Are High Rents Stifling Businesses In Singapore?

Businesses Highlight Rents As Key Concern

Earlier this year, before Budget 2013 was announced, businesses had announced their own proposals for what they had hoped Budget 2013 would provide.

Many of these businesses highlighted rising rents as a concern.

In the Singapore Business Federation National Business Survey 2012/2013, “72% of (businesses) indicated reducing business costs as their top concern” (Chart 1).

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Chart 1: Singapore Business Federation National Business Survey 2012/2013

Of the costs that are most concerning to them, rental costs came out top (Chart 2).

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Chart 2: Singapore Business Federation National Business Survey 2012/2013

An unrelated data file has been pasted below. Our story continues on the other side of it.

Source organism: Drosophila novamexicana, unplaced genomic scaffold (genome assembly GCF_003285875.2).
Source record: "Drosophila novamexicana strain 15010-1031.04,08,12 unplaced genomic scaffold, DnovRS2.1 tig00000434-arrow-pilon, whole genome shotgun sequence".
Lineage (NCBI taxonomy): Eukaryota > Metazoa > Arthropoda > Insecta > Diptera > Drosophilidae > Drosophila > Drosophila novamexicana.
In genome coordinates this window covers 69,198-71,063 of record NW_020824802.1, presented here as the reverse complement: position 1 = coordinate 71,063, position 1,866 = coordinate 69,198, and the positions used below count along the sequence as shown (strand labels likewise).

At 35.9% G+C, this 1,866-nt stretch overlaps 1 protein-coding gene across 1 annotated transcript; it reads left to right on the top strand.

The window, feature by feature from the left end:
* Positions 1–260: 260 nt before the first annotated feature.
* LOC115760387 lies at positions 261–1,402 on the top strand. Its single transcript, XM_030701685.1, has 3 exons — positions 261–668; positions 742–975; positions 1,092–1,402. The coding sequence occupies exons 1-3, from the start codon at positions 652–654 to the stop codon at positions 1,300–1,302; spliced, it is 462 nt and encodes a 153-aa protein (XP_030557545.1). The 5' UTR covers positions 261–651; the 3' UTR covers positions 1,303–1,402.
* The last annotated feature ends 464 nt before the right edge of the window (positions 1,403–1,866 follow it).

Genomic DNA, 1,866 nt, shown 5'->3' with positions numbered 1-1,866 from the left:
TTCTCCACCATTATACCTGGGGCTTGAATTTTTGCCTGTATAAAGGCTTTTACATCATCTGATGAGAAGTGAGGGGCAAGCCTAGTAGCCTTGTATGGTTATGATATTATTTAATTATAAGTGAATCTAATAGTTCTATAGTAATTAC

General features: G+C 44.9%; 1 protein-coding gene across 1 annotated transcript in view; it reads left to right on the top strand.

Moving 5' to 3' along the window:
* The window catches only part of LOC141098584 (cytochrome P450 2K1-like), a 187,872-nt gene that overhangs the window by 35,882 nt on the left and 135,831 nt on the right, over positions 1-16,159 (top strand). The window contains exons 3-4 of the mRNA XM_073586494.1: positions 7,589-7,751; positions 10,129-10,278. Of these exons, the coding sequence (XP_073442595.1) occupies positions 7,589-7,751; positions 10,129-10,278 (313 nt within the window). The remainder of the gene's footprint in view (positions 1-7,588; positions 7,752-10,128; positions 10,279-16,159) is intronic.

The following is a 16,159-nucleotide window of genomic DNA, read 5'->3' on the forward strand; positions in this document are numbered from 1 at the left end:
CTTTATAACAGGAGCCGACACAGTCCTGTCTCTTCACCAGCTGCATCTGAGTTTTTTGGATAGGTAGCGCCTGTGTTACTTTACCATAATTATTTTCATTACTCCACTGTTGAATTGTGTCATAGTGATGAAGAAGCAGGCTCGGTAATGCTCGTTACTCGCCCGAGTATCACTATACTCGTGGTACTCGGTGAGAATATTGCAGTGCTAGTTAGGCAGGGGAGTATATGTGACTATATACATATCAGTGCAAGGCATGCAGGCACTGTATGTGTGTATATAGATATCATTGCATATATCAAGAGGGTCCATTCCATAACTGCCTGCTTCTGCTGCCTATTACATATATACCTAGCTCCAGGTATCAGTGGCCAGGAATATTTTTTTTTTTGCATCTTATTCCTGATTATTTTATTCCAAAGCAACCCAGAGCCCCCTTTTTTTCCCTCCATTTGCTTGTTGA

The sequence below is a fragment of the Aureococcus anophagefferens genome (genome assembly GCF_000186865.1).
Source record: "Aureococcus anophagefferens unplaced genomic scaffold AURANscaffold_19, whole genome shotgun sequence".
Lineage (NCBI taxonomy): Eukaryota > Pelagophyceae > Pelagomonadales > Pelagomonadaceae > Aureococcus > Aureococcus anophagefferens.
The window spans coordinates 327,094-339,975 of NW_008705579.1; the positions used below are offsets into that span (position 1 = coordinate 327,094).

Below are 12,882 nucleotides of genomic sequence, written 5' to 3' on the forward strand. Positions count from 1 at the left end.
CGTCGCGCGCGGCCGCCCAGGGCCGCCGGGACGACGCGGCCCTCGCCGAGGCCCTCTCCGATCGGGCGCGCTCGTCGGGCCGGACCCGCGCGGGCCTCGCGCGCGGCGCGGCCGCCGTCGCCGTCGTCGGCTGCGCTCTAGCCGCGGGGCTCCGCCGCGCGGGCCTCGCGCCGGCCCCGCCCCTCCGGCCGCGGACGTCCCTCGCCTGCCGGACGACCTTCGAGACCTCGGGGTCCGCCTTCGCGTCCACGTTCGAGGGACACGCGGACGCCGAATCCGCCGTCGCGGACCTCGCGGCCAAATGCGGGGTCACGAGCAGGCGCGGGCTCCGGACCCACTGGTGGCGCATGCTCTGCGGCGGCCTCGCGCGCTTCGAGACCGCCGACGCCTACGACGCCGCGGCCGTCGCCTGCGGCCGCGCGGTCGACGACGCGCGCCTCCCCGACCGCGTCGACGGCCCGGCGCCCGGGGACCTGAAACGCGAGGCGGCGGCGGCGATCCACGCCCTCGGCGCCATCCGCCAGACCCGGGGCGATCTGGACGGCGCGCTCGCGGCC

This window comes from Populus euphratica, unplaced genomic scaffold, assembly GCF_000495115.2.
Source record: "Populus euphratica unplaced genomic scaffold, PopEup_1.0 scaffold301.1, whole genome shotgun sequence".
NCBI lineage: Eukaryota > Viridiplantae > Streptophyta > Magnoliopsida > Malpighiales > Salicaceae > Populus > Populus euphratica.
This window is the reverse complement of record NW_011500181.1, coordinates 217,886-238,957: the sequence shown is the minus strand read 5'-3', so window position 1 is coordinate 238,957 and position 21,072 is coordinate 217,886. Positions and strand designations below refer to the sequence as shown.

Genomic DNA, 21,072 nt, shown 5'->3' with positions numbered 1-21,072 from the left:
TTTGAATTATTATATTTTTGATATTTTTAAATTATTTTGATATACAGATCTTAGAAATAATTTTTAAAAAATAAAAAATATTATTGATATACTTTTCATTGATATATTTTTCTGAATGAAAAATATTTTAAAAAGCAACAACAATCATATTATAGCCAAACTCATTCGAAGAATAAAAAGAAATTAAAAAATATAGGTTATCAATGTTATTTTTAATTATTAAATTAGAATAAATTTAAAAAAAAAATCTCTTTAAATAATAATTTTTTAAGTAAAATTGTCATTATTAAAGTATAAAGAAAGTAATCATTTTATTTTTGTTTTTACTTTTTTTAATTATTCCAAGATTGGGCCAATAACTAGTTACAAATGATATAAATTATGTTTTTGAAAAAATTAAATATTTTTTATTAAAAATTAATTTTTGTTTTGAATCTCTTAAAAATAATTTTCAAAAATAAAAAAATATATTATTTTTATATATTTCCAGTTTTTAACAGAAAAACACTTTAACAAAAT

The Institute of Certified Public Accountants of Singapore had also conducted a Pre-Budget Roundtable 2013, and they had said that, 60% of businesses “are increasingly concerned about rising business costs, especially rental costs” (Chart 3).

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Chart 3: Institute of Certified Public Accountants of Singapore Pre-Budget Roundtable 2013

Once again, they highlighted rents as a major concern – “81% of the respondents want measures to reduce or offset rental cost”. Very clearly, the high rents also prevent businesses from being able to do more for employees, as “many respondents indicated that the high rental costs affect their financial ability to invest in automation and staff training to enhance productivity.” They had also, “suggested that the government consider a one-off relief or grant to help the SMEs better cope with rising business costs, particularly rental costs, and other measures to provide more industrial land and office areas at affordable rates”.

Given that rising rents are a major concern and prevent businesses from passing on any savings to the workers, if you are the government, what would you do? Would you reduce rents?